Tuesday, January 17

Takom let a pair of Maus loose in der hause....

Takom has stunned us again with their new release of not only one - but two Maus super heavy tanks in 35th scale. It appears two of the original prototype shapes are now in production - This is what we know about both of the kits so far...

Zwei Maus lose im Haus von Takom

We know that there is an older Cyberhobby kit of this massive machine, but since that release, there has been more access to the only example of this tank - and so there must be a new one in the works? We have been waiting for someone to crack - and now Takom are off the mark with their new Maus kit in 35th scale. Let's look at the two variants planned...

Maus V1 (The first, turretless prototype)
from Takom
1/35th scale
Three markings are included from AMMO
Photo-Etch parts included

Maus V2 (Turreted version)
from Takom
1/35th scale
Three markings are included from AMMO
Photo-Etch parts included
These two kits will feature three markings each - probably a lot of "what-if" markings could be applied to these - especially the non-turreted version which could be shown on the proving ground, in a factory or even somewhere later on hidden away at some secret forgotten location.
The turreted version could be modelled in a similar way - but as you see by the "Octopus" camo style on the front, there are many ways this could be shown off by a modeller - partially destroyed or in working order on a late war battlefield. If you had twelve or so half-tracks you could even show it being towed...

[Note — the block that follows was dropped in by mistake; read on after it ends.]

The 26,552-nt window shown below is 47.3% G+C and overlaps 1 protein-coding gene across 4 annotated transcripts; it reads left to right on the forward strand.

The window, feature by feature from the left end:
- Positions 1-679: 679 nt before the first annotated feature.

A little about the Maus for those who don't know much about it:

SdKfz 205 Panzerkampfwagen VIII (PzKpfW VIII) "Maus"

The heaviest tank ever to be constructed was Germany’s Panzer VIII. Its designers weren’t without a sense of humour – they named the 180-ton behemoth the "Maus" (mouse). Had the Maus’ manufacturing plant not been bombed by the allies and subsequently overrun by the Soviets in 1945, the Germans would have built more than just the single fully operational prototype. The Maus was intended to punch holes through enemy defences in the manner of an immense "breakthrough tank", whilst taking almost no damage to any components or the crew inside.
The complete vehicle was 10.2 metres (33 ft 6 in) long, 3.71 metres (12 ft 2 in) wide and 3.63 metres (11.9 ft) high. Weighing 188 metric tons, the Maus's main armament was the Krupp-designed 128 mm KwK 44 L/55 gun, based on the 12.8 cm Pak 44 anti-tank field artillery piece also used in the casemate-type Jagdtiger tank destroyer, with a coaxial 75 mm KwK 44 L/36.5 gun. The 128 mm gun was powerful enough to destroy all Allied armoured fighting vehicles previously in service, some at ranges exceeding 3,500 metres (3,800 yd)
The armour on the hull front was 220 millimetres (8.7 in) thick, the sides and rear of the hull were up to 190 millimetres (7.5 in). The turret armour was even thicker, the turret front was up to 240 millimetres (9.4 in) and the sides and rear 200 millimetres (7.9 in). The gun mantlet was 250 millimetres (9.8 in), and combined with the turret armour behind, the protection level at that section was even higher.
In fact, the Germans built TWO Maus tanks. One with, and the other without a turret. These underwent trials in late 1944.

Prototype V1